A single action potential from a motor neuron will produce a single contraction in the muscle fibers of its motor unit. This isolated contraction is called a twitch. A twitch can last for a few milliseconds or 100 milliseconds, depending on the muscle type. The tension produced by a single twitch can be measured by a myogram, an instrument that measures the amount of tension produced over time ([link]). Each twitch undergoes three phases. The first phase is the latent period, during which the action potential is being propagated along the sarcolemma and Ca++ ions are released from the SR. This is the phase during which excitation and contraction are being coupled but contraction has yet to occur. The contraction phase occurs next. The Ca++ ions in the sarcoplasm have bound to troponin, tropomyosin has shifted away from actin-binding sites, cross-bridges formed, and sarcomeres are actively shortening to the point of peak tension. The last phase is the relaxation phase, when tension decreases as contraction stops. Ca++ ions are pumped out of the sarcoplasm into the SR, and cross-bridge cycling stops, returning the muscle fibers to their resting state.
A Myogram of a Muscle Twitch
A single muscle twitch has a latent period, a contraction phase when tension increases, and a relaxation phase when tension decreases. During the latent period, the action potential is being propagated along the sarcolemma. During the contraction phase, Ca++ ions in the sarcoplasm bind to troponin, tropomyosin moves from actin-binding sites, cross-bridges form, and sarcomeres shorten. During the relaxation phase, tension decreases as Ca++ ions are pumped out of the sarcoplasm and cross-bridge cycling stops.
Although a person can experience a muscle “twitch,” a single twitch does not produce any significant muscle activity in a living body. A series of action potentials to the muscle fibers is necessary to produce a muscle contraction that can produce work. Normal muscle contraction is more sustained, and it can be modified by input from the nervous system to produce varying amounts of force; this is called a graded muscle response. The frequency of action potentials (nerve impulses) from a motor neuron and the number of motor neurons transmitting action potentials both affect the tension produced in skeletal muscle.
The rate at which a motor neuron fires action potentials affects the tension produced in the skeletal muscle. If the fibers are stimulated while a previous twitch is still occurring, the second twitch will be stronger. This response is called wave summation, because the excitation-contraction coupling effects of successive motor neuron signaling is summed, or added together ([link]a). At the molecular level, summation occurs because the second stimulus triggers the release of more Ca++ ions, which become available to activate additional sarcomeres while the muscle is still contracting from the first stimulus. Summation results in greater contraction of the motor unit.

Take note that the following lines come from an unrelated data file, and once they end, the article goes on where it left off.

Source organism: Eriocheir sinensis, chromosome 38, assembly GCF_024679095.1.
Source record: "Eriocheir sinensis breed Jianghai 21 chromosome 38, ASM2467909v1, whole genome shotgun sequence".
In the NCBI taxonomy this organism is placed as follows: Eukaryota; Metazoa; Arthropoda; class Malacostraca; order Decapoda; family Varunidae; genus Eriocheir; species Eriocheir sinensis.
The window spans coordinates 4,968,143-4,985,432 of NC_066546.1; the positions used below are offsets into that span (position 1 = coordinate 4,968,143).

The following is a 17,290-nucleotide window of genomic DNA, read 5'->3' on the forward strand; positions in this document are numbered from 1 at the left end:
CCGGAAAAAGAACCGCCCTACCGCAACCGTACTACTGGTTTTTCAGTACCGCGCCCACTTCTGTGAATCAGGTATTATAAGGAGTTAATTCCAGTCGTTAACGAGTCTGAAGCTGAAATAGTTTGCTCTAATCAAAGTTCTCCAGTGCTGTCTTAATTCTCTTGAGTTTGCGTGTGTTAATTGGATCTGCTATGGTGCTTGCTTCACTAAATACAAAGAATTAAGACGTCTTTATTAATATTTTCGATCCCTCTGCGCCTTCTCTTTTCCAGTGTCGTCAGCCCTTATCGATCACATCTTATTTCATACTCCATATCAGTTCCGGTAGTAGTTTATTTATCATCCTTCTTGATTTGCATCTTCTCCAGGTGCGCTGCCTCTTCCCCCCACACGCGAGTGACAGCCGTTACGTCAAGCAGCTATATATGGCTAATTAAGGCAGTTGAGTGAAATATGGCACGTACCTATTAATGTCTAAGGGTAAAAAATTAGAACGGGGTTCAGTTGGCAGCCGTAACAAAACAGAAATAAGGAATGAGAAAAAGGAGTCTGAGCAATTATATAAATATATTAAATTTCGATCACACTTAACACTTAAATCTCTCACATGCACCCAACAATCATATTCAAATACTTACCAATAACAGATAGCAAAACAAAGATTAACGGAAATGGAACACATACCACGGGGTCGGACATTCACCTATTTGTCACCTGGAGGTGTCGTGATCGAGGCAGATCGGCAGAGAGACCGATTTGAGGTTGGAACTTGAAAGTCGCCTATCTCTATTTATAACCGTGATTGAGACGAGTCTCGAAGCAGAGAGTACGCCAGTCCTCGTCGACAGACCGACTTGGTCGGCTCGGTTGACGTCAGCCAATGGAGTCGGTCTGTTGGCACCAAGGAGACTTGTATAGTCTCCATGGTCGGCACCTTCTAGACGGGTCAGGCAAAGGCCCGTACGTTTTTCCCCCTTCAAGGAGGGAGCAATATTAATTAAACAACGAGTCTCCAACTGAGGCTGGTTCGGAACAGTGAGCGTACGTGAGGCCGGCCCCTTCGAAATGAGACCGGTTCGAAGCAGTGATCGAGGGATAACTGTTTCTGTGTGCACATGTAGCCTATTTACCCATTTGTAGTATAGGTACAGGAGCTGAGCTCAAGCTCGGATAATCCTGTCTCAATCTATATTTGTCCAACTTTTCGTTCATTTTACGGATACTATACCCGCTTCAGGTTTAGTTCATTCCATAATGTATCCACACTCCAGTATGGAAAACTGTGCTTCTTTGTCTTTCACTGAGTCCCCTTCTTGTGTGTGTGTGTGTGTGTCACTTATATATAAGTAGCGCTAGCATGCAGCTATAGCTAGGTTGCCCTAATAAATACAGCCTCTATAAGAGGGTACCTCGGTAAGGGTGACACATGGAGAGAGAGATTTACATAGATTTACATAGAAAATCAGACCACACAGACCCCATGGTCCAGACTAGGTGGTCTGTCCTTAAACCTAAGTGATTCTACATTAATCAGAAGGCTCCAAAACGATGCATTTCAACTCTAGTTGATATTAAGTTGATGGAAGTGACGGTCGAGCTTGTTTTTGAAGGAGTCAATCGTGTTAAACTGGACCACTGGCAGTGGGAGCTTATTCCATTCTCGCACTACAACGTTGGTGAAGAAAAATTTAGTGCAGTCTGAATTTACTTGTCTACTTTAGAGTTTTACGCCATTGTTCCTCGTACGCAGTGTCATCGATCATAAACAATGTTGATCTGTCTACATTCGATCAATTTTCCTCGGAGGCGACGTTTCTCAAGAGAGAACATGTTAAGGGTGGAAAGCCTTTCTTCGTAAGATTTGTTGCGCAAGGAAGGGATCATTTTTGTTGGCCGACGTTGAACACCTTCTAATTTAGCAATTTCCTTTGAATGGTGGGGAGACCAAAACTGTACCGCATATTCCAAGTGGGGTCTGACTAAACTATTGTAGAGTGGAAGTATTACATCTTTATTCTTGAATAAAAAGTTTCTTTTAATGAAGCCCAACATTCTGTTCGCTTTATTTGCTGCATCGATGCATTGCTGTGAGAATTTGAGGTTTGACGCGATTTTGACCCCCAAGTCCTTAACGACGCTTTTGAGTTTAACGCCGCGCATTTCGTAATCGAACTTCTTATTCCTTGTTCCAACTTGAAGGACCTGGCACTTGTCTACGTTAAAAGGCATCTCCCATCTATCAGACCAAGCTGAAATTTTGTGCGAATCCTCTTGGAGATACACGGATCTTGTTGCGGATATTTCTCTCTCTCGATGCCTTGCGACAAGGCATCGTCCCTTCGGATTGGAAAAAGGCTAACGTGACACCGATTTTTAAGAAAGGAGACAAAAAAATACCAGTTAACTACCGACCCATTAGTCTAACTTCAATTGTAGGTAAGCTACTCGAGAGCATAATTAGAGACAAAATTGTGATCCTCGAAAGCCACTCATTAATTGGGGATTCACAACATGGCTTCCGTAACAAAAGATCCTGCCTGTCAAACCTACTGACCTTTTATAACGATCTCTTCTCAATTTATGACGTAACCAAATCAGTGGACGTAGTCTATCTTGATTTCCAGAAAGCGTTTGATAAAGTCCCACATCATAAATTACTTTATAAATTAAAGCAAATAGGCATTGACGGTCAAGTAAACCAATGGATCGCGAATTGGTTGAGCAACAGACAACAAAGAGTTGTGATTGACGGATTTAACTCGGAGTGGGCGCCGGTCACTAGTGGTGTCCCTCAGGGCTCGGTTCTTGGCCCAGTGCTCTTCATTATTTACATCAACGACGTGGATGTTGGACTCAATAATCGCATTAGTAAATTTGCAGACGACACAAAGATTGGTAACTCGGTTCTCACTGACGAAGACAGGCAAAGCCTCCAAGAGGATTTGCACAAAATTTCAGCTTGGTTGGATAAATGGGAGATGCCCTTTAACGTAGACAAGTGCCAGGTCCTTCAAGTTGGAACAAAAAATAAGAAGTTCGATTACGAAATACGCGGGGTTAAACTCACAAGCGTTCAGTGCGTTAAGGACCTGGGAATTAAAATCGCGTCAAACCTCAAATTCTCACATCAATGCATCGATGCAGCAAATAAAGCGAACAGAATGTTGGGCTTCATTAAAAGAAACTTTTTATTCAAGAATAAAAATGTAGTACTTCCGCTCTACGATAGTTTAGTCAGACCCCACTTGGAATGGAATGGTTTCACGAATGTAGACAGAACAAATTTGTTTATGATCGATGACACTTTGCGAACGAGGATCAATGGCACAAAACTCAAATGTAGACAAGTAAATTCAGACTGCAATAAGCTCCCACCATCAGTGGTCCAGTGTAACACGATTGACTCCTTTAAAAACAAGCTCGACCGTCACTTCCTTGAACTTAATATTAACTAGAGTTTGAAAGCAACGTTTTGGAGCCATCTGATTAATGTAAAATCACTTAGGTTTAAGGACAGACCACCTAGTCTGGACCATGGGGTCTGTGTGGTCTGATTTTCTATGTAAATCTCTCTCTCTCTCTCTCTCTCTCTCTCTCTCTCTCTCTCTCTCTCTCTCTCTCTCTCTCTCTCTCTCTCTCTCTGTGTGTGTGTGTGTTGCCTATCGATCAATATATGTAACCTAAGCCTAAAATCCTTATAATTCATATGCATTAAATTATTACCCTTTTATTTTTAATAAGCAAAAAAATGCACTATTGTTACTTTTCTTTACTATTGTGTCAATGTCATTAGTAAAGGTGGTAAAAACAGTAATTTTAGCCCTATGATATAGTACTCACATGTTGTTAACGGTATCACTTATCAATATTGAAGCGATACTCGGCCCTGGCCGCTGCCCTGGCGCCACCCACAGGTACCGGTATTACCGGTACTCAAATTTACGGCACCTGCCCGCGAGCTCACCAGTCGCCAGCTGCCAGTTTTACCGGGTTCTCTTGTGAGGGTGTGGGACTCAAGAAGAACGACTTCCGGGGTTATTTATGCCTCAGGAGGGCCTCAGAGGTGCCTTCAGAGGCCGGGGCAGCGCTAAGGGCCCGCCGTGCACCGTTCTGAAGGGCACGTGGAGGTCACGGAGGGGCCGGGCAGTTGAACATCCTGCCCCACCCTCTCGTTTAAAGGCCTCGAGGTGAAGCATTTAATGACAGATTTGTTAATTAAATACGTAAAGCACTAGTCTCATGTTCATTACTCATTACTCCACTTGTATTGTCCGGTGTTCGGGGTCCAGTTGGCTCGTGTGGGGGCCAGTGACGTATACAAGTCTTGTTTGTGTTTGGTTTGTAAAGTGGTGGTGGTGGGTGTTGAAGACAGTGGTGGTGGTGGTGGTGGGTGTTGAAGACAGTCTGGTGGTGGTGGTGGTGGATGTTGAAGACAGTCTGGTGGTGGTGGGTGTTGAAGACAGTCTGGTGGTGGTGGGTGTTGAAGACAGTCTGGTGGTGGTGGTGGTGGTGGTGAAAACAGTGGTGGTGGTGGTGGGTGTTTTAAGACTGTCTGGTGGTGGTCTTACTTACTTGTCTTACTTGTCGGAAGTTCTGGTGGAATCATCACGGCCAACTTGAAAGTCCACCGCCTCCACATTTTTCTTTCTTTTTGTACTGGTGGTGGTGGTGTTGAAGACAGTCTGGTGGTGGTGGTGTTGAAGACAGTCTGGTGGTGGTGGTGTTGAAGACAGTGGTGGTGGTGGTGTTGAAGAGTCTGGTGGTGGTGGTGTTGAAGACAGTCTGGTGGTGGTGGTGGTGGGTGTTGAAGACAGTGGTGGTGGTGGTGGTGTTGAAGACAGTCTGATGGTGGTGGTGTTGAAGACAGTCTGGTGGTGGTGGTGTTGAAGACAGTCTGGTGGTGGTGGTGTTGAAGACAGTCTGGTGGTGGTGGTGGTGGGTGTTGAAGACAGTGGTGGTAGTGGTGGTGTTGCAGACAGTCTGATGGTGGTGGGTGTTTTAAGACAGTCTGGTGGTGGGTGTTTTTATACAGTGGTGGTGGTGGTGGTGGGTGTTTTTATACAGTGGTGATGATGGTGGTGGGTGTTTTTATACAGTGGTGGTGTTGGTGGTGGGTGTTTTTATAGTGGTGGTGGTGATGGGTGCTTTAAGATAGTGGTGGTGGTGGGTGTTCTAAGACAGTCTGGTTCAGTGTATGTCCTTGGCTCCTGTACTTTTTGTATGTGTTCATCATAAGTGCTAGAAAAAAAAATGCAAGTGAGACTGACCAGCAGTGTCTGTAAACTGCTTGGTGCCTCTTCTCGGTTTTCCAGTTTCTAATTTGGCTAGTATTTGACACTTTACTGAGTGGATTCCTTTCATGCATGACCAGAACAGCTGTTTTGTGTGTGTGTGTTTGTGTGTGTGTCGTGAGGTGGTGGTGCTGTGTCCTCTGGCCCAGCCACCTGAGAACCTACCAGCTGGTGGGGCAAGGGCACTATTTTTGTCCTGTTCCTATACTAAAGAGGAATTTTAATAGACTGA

Wave Summation and Tetanus
(a) The excitation-contraction coupling effects of successive motor neuron signaling is added together which is referred to as wave summation. The bottom of each wave, the end of the relaxation phase, represents the point of stimulus. (b) When the stimulus frequency is so high that the relaxation phase disappears completely, the contractions become continuous; this is called tetanus.
If the frequency of motor neuron signaling increases, summation and subsequent muscle tension in the motor unit continues to rise until it reaches a peak point. The tension at this point is about three to four times greater than the tension of a single twitch, a state referred to as incomplete tetanus. During incomplete tetanus, the muscle goes through quick cycles of contraction with a short relaxation phase for each. If the stimulus frequency is so high that the relaxation phase disappears completely, contractions become continuous in a process called complete tetanus ([link]b).
During tetanus, the concentration of Ca++ ions in the sarcoplasm allows virtually all of the sarcomeres to form cross-bridges and shorten, so that a contraction can continue uninterrupted (until the muscle fatigues and can no longer produce tension).